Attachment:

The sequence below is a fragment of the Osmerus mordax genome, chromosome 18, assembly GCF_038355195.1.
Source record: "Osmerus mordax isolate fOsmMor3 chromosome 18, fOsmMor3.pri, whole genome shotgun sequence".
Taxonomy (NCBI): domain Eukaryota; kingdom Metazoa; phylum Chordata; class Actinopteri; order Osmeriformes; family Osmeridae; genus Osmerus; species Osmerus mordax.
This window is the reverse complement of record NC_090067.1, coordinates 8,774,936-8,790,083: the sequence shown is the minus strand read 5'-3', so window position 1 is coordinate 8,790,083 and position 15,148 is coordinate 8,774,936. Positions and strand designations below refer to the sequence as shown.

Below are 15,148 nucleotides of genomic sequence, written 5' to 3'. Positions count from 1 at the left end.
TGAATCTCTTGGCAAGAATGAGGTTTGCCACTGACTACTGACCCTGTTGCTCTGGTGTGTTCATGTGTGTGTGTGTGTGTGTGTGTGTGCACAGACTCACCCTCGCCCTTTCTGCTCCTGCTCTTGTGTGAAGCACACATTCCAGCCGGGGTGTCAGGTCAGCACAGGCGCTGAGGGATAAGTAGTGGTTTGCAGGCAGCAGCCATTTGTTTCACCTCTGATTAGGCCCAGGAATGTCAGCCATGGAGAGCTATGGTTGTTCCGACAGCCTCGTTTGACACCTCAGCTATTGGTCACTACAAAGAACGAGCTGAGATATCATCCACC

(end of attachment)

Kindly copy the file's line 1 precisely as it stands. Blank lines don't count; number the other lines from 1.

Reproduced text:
The sequence below is a fragment of the Osmerus mordax genome, chromosome 18, assembly GCF_038355195.1.